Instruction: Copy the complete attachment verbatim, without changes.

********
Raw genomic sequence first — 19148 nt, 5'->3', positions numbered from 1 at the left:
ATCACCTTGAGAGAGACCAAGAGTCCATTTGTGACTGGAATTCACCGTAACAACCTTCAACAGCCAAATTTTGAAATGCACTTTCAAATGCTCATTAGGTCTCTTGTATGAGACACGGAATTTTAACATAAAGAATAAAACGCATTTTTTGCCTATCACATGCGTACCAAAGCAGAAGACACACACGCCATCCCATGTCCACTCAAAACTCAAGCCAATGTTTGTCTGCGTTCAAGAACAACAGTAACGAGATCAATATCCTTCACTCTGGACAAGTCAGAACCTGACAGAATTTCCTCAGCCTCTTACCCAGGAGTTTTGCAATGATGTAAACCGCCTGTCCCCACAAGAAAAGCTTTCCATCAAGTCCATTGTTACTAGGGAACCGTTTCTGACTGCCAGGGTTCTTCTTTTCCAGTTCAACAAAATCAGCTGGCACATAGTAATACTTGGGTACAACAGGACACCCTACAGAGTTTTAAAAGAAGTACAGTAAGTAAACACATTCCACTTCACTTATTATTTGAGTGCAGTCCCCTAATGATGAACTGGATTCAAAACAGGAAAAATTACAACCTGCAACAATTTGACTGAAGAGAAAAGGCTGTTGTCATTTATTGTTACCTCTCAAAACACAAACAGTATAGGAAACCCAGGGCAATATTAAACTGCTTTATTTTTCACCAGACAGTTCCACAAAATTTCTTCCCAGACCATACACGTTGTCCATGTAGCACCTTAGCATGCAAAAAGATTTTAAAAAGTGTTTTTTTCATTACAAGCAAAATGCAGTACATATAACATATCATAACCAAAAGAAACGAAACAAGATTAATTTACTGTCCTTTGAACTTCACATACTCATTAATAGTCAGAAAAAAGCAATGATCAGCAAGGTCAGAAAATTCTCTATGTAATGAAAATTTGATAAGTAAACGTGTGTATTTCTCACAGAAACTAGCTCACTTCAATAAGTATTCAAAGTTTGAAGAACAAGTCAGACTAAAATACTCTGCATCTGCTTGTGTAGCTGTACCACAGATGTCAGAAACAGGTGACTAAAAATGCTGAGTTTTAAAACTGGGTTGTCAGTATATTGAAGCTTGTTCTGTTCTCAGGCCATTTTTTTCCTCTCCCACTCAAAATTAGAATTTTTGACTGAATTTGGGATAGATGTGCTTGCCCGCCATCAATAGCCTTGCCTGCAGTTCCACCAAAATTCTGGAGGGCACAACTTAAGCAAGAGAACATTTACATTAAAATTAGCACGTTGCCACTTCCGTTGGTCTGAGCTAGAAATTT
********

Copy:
Raw genomic sequence first — 19148 nt, 5'->3', positions numbered from 1 at the left:
ATCACCTTGAGAGAGACCAAGAGTCCATTTGTGACTGGAATTCACCGTAACAACCTTCAACAGCCAAATTTTGAAATGCACTTTCAAATGCTCATTAGGTCTCTTGTATGAGACACGGAATTTTAACATAAAGAATAAAACGCATTTTTTGCCTATCACATGCGTACCAAAGCAGAAGACACACACGCCATCCCATGTCCACTCAAAACTCAAGCCAATGTTTGTCTGCGTTCAAGAACAACAGTAACGAGATCAATATCCTTCACTCTGGACAAGTCAGAACCTGACAGAATTTCCTCAGCCTCTTACCCAGGAGTTTTGCAATGATGTAAACCGCCTGTCCCCACAAGAAAAGCTTTCCATCAAGTCCATTGTTACTAGGGAACCGTTTCTGACTGCCAGGGTTCTTCTTTTCCAGTTCAACAAAATCAGCTGGCACATAGTAATACTTGGGTACAACAGGACACCCTACAGAGTTTTAAAAGAAGTACAGTAAGTAAACACATTCCACTTCACTTATTATTTGAGTGCAGTCCCCTAATGATGAACTGGATTCAAAACAGGAAAAATTACAACCTGCAACAATTTGACTGAAGAGAAAAGGCTGTTGTCATTTATTGTTACCTCTCAAAACACAAACAGTATAGGAAACCCAGGGCAATATTAAACTGCTTTATTTTTCACCAGACAGTTCCACAAAATTTCTTCCCAGACCATACACGTTGTCCATGTAGCACCTTAGCATGCAAAAAGATTTTAAAAAGTGTTTTTTTCATTACAAGCAAAATGCAGTACATATAACATATCATAACCAAAAGAAACGAAACAAGATTAATTTACTGTCCTTTGAACTTCACATACTCATTAATAGTCAGAAAAAAGCAATGATCAGCAAGGTCAGAAAATTCTCTATGTAATGAAAATTTGATAAGTAAACGTGTGTATTTCTCACAGAAACTAGCTCACTTCAATAAGTATTCAAAGTTTGAAGAACAAGTCAGACTAAAATACTCTGCATCTGCTTGTGTAGCTGTACCACAGATGTCAGAAACAGGTGACTAAAAATGCTGAGTTTTAAAACTGGGTTGTCAGTATATTGAAGCTTGTTCTGTTCTCAGGCCATTTTTTTCCTCTCCCACTCAAAATTAGAATTTTTGACTGAATTTGGGATAGATGTGCTTGCCCGCCATCAATAGCCTTGCCTGCAGTTCCACCAAAATTCTGGAGGGCACAACTTAAGCAAGAGAACATTTACATTAAAATTAGCACGTTGCCACTTCCGTTGGTCTGAGCTAGAAATTT